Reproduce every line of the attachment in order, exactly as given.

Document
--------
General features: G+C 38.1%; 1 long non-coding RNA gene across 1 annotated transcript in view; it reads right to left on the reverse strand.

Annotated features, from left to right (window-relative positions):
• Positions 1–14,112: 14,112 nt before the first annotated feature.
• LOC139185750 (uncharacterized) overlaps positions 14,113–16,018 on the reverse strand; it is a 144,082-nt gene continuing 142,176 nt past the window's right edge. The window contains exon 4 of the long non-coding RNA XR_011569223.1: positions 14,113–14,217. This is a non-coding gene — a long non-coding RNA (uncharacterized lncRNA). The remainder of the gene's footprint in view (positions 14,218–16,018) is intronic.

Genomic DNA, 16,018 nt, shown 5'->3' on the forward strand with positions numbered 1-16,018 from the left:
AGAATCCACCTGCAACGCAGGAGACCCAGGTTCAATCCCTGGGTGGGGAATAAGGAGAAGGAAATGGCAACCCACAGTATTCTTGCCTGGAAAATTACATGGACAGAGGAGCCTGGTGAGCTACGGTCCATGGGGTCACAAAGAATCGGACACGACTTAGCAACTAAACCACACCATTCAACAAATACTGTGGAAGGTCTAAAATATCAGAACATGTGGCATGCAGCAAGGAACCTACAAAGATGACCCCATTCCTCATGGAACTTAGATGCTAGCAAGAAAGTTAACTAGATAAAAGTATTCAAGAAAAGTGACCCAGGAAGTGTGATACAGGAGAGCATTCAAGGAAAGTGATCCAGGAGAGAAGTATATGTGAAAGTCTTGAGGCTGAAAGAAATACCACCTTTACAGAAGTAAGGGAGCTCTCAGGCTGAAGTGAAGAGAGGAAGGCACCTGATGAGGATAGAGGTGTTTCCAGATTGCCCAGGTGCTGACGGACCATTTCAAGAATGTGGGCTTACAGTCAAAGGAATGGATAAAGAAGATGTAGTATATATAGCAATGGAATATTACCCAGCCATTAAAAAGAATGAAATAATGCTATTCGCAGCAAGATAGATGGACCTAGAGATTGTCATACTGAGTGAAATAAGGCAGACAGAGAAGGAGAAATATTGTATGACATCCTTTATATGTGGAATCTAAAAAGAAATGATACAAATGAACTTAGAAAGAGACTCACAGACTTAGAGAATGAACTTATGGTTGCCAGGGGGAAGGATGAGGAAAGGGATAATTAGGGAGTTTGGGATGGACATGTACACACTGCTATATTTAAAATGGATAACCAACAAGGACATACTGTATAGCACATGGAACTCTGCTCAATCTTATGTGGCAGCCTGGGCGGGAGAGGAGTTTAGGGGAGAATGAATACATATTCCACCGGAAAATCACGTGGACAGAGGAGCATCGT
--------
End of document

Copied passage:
General features: G+C 38.1%; 1 long non-coding RNA gene across 1 annotated transcript in view; it reads right to left on the reverse strand.

Annotated features, from left to right (window-relative positions):
• Positions 1–14,112: 14,112 nt before the first annotated feature.
• LOC139185750 (uncharacterized) overlaps positions 14,113–16,018 on the reverse strand; it is a 144,082-nt gene continuing 142,176 nt past the window's right edge. The window contains exon 4 of the long non-coding RNA XR_011569223.1: positions 14,113–14,217. This is a non-coding gene — a long non-coding RNA (uncharacterized lncRNA). The remainder of the gene's footprint in view (positions 14,218–16,018) is intronic.

Genomic DNA, 16,018 nt, shown 5'->3' on the forward strand with positions numbered 1-16,018 from the left:
AGAATCCACCTGCAACGCAGGAGACCCAGGTTCAATCCCTGGGTGGGGAATAAGGAGAAGGAAATGGCAACCCACAGTATTCTTGCCTGGAAAATTACATGGACAGAGGAGCCTGGTGAGCTACGGTCCATGGGGTCACAAAGAATCGGACACGACTTAGCAACTAAACCACACCATTCAACAAATACTGTGGAAGGTCTAAAATATCAGAACATGTGGCATGCAGCAAGGAACCTACAAAGATGACCCCATTCCTCATGGAACTTAGATGCTAGCAAGAAAGTTAACTAGATAAAAGTATTCAAGAAAAGTGACCCAGGAAGTGTGATACAGGAGAGCATTCAAGGAAAGTGATCCAGGAGAGAAGTATATGTGAAAGTCTTGAGGCTGAAAGAAATACCACCTTTACAGAAGTAAGGGAGCTCTCAGGCTGAAGTGAAGAGAGGAAGGCACCTGATGAGGATAGAGGTGTTTCCAGATTGCCCAGGTGCTGACGGACCATTTCAAGAATGTGGGCTTACAGTCAAAGGAATGGATAAAGAAGATGTAGTATATATAGCAATGGAATATTACCCAGCCATTAAAAAGAATGAAATAATGCTATTCGCAGCAAGATAGATGGACCTAGAGATTGTCATACTGAGTGAAATAAGGCAGACAGAGAAGGAGAAATATTGTATGACATCCTTTATATGTGGAATCTAAAAAGAAATGATACAAATGAACTTAGAAAGAGACTCACAGACTTAGAGAATGAACTTATGGTTGCCAGGGGGAAGGATGAGGAAAGGGATAATTAGGGAGTTTGGGATGGACATGTACACACTGCTATATTTAAAATGGATAACCAACAAGGACATACTGTATAGCACATGGAACTCTGCTCAATCTTATGTGGCAGCCTGGGCGGGAGAGGAGTTTAGGGGAGAATGAATACATATTCCACCGGAAAATCACGTGGACAGAGGAGCATCGT